Opinion: Voting in the United States General Election, from Canada (Part 2)

One of the many emails I was sent before November 3rd. Screenshot by Lucy Shellhammer.

To read part 1 of this series on registering and voting in the United States General Election from Canada, click here.

The first Tuesday in November has come and gone, and I am once again writing about my voting experience. And not for no reason: some events took place that were rather unexpected.

To start: my ballot never came. It has either yet to arrive, and I will find it in my mailbox in a week, or it was lost somewhere. Luckily, the U.S. has a backup for when this happens.

It is called the Federal Write-In Ballot, and it is what allows you to vote from outside the United States if you have never resided in the states, or, like me, your ballot did not arrive in time.

Since the first piece I wrote about this, quite a lot has happened: there’s water on the moon, there’s a new Supreme Court Justice, there were fake ballot-return boxes in California, and President Trump got COVID-19. I also received too many emails reminding me about the election, as if I could forget.

While all that was happening, votes were pouring in from across the U.S., with multiple states holding entirely mail-in elections. Mine was one of them.

On October 14th, I received an email from the California Secretary of State, telling me that all the ballots had been sent out. 

By this point, I had already realized something was wrong with my ballot, since my dad’s had already arrived, but this message set off alarm bells in my head: the math simply didn’t add up. If the ballot was sent on that day, there would not be enough time for it to get to me and be sent back.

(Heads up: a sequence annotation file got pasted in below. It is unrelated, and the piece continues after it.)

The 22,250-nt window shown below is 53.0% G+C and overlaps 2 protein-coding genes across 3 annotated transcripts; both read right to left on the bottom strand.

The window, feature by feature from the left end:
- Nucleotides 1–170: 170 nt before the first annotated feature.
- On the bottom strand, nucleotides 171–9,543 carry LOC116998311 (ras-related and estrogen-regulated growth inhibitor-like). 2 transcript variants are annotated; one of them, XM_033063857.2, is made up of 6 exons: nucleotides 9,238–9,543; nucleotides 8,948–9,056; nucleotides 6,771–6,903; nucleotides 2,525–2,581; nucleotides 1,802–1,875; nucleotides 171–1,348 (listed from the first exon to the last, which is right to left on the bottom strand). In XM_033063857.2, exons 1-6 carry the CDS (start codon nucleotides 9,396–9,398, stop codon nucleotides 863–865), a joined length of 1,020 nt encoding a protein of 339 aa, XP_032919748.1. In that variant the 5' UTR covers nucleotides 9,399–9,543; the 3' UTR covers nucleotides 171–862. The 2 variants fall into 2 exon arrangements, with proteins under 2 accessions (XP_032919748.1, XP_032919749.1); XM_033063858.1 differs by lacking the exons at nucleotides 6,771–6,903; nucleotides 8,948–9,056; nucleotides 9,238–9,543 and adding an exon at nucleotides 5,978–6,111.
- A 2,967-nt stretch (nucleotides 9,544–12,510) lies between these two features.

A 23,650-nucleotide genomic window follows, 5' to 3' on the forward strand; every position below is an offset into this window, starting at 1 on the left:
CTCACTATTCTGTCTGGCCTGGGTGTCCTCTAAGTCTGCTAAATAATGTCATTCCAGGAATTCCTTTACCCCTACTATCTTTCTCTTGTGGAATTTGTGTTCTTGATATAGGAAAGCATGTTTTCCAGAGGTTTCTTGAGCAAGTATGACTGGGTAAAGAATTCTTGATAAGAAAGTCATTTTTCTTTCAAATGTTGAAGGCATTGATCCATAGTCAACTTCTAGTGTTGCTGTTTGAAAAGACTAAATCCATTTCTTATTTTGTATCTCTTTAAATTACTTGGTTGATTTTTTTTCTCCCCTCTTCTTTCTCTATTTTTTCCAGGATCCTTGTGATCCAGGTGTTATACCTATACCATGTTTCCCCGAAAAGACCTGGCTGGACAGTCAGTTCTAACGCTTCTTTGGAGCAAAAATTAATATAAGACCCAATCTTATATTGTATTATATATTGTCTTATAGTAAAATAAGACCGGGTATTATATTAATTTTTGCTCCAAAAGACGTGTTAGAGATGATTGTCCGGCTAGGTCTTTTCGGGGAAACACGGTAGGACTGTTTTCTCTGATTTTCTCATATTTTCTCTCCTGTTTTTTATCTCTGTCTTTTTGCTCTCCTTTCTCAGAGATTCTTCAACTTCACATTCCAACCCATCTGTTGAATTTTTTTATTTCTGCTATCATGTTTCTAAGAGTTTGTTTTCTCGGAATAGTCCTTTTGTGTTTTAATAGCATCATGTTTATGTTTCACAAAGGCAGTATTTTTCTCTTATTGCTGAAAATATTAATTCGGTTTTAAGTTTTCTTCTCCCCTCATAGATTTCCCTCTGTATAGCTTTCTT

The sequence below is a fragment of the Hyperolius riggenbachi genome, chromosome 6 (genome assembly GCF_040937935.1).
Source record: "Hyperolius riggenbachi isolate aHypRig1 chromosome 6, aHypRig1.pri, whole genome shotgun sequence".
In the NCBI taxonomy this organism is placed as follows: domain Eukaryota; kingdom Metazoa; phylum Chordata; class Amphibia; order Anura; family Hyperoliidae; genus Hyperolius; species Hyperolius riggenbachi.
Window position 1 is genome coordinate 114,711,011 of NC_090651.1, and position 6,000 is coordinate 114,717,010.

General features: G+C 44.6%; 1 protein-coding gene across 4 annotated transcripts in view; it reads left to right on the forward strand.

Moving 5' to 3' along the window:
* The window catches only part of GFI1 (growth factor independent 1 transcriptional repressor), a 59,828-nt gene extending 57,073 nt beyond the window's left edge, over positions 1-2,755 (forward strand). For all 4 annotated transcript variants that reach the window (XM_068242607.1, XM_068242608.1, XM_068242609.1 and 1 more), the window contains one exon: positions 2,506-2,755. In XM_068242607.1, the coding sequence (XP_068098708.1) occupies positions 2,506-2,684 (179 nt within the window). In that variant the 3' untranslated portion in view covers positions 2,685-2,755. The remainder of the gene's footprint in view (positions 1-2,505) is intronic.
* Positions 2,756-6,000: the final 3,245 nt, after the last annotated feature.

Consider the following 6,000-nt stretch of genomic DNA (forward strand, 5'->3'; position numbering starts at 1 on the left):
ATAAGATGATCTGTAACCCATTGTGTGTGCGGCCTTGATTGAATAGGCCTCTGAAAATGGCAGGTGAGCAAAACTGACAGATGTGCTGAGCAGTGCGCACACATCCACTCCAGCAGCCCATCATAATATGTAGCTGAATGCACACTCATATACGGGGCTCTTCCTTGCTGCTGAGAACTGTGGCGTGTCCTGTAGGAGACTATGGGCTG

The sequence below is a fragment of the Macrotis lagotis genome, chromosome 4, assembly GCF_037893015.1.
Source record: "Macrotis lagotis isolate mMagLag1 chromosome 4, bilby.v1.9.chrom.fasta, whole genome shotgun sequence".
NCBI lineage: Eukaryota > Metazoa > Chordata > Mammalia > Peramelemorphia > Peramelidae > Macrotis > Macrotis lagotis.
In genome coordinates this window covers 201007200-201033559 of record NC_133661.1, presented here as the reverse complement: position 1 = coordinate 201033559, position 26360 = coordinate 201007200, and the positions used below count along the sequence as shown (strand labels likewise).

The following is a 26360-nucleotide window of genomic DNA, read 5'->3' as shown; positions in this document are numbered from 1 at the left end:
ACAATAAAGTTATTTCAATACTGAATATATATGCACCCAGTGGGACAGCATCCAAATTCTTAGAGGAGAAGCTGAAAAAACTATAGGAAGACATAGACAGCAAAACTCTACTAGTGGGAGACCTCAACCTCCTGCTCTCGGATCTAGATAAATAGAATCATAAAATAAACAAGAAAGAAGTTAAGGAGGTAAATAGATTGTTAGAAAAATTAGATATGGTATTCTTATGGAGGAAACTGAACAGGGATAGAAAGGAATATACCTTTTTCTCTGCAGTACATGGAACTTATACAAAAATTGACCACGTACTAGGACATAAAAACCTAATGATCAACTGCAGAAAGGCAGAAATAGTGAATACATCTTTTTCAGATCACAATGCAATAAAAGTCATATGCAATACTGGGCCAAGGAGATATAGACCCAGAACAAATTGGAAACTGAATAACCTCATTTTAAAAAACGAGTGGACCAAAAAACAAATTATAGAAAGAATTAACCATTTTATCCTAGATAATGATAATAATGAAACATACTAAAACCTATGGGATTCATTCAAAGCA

What I believe actually happened is there was a problem with my registration, somehow without my knowledge, and that the state of California thinks I live at my voting address. So, if you live in that house in Oakland and you got my ballot: sorry, I’m just as confused as you are. 

Unfortunately, by this time, it was too late to send another Federal Post Card Application, but with all the research I did months ago when initially registering, I knew how to find the Write-In Ballot, so I printed one off.

It was strange. On a normal ballot, you fill in the boxes and everything is laid out nicely for you to come in and do your civil duty. The Write-In is essentially an empty piece of paper.

It has three blank slots labeled Federal Offices, one for “President and Vice President,” “U.S. Senator,” and “U.S. Representative, Delegate, or Resident Commissioner to Congress.” For these slots, you can either write the name of the candidate or their party.

Below that, it says Non-federal Offices, and has several blank lines in three columns: “Office,” “Candidate name,” and “Political Party.” There are more blank lines at the bottom for “Ballot initiatives or other items”.

Now, I’m pretty good at spelling, but suddenly, as I was filling in the boxes, “Joseph” and “Democratic” were the hardest words I have ever had to spell. I was so anxious I would spell something wrong and the ballot would get to California and be rejected. 

In hindsight, I could have just filled out the form in pencil first.

I put the ballot and the information page that came with it in an envelope and mailed it off.

I’m really glad I voted this year. I could have gone into the process thinking that my vote would be unnecessary, since I was voting in both California and  a county that cast 82% of its votes in favour of Biden. 

My dad’s vote was cast in Pennsylvania, a state that has been in a tight race for the past three days. When it flipped from red to blue, my dad texted me all excited, “Looks like they finally counted my vote!!!!” and then Pennsylvania turned out to be the key to Joe Biden’s presidential win.

In Georgia, which is not a swing state like Pennsylvania, the difference is currently just over 7,000 ballots.

If this election has demonstrated anything, it is that every vote counts.